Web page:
After the rain come the weeds. If you feel overwhelmed, don't despair—and don't reach for the toxic chemicals.
Roundup is agribusiness giant Monsanto's top seller, largely because the product's active ingredient, glyphosate, is considered safe as milk. But its other ingredients, unlisted on the label because they're part of a trade-secret formula, worry environmentalists. Many studies have shown that Roundup interferes with human hormones, particularly during fetal development, and harms fish.
A non-toxic alternative is a product called Burnout, made with clove oil, lemon juice, vinegar and sodium laurel sulphate—a common ingredient in shampoo. Many local garden stores carry Burnout, so call your favorite and ask. Or make your own weed killer with one part water and one part white vinegar.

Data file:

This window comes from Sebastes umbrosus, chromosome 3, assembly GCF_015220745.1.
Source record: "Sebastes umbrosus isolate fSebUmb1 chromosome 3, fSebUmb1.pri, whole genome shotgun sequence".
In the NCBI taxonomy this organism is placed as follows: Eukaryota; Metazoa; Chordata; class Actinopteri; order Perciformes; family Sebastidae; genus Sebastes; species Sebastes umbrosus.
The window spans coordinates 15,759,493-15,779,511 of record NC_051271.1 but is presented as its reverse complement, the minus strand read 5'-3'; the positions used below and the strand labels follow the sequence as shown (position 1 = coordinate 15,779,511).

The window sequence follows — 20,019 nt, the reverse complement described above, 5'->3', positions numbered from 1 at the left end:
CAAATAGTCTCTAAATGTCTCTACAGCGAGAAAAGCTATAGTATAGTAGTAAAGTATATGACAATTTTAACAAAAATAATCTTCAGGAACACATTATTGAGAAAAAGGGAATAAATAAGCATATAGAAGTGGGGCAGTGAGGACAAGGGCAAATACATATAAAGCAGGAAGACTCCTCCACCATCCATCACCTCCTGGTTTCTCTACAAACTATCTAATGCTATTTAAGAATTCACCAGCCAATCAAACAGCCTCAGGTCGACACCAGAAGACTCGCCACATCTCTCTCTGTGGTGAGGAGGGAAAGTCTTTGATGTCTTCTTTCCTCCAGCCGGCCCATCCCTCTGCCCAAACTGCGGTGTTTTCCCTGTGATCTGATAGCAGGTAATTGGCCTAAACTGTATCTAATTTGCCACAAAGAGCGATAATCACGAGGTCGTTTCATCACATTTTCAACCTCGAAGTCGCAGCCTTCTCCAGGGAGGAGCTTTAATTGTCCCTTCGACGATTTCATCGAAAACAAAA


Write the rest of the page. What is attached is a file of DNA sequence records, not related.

If you're looking for a pre-emergent, skip Preen (its active ingredient, trifluraline, is highly toxic to aquatic life) and try products made with corn gluten, which also prevents seed germination while providing a mild benefit to the soil.
A Virginia-based company called St. Gabriel Laboratories offers a full line of non-toxic pest and weed killers at www.milkyspore.com. PESTed offers tips on growing an organic lawn at www.pested.org/involved/actionalerts/lawn.html.
Thanks to reader Wendy Wenck of Carrboro for the tips.